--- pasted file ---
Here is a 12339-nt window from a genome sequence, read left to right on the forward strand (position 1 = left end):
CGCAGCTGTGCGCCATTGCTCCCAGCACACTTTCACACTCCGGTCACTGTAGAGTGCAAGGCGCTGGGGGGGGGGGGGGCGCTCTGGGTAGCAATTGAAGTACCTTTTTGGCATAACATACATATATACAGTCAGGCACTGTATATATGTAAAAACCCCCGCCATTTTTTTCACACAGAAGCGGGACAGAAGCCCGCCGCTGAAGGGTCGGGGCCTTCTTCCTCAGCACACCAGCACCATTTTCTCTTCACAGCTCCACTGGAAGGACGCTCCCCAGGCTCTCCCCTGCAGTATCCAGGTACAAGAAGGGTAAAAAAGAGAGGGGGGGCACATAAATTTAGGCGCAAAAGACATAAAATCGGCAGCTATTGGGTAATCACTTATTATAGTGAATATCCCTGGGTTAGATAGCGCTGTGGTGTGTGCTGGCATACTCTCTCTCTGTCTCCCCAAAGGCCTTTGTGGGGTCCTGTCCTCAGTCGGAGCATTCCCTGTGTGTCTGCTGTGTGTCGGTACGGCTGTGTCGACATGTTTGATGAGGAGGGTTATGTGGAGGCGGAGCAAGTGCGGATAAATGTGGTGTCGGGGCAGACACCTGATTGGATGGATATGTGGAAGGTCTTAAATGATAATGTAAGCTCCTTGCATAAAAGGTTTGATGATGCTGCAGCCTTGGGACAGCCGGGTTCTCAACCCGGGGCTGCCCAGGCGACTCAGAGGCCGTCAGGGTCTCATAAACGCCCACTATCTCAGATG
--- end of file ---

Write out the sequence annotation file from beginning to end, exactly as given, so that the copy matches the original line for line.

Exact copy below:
Here is a 12339-nt window from a genome sequence, read left to right on the forward strand (position 1 = left end):
CGCAGCTGTGCGCCATTGCTCCCAGCACACTTTCACACTCCGGTCACTGTAGAGTGCAAGGCGCTGGGGGGGGGGGGGGCGCTCTGGGTAGCAATTGAAGTACCTTTTTGGCATAACATACATATATACAGTCAGGCACTGTATATATGTAAAAACCCCCGCCATTTTTTTCACACAGAAGCGGGACAGAAGCCCGCCGCTGAAGGGTCGGGGCCTTCTTCCTCAGCACACCAGCACCATTTTCTCTTCACAGCTCCACTGGAAGGACGCTCCCCAGGCTCTCCCCTGCAGTATCCAGGTACAAGAAGGGTAAAAAAGAGAGGGGGGGCACATAAATTTAGGCGCAAAAGACATAAAATCGGCAGCTATTGGGTAATCACTTATTATAGTGAATATCCCTGGGTTAGATAGCGCTGTGGTGTGTGCTGGCATACTCTCTCTCTGTCTCCCCAAAGGCCTTTGTGGGGTCCTGTCCTCAGTCGGAGCATTCCCTGTGTGTCTGCTGTGTGTCGGTACGGCTGTGTCGACATGTTTGATGAGGAGGGTTATGTGGAGGCGGAGCAAGTGCGGATAAATGTGGTGTCGGGGCAGACACCTGATTGGATGGATATGTGGAAGGTCTTAAATGATAATGTAAGCTCCTTGCATAAAAGGTTTGATGATGCTGCAGCCTTGGGACAGCCGGGTTCTCAACCCGGGGCTGCCCAGGCGACTCAGAGGCCGTCAGGGTCTCATAAACGCCCACTATCTCAGATG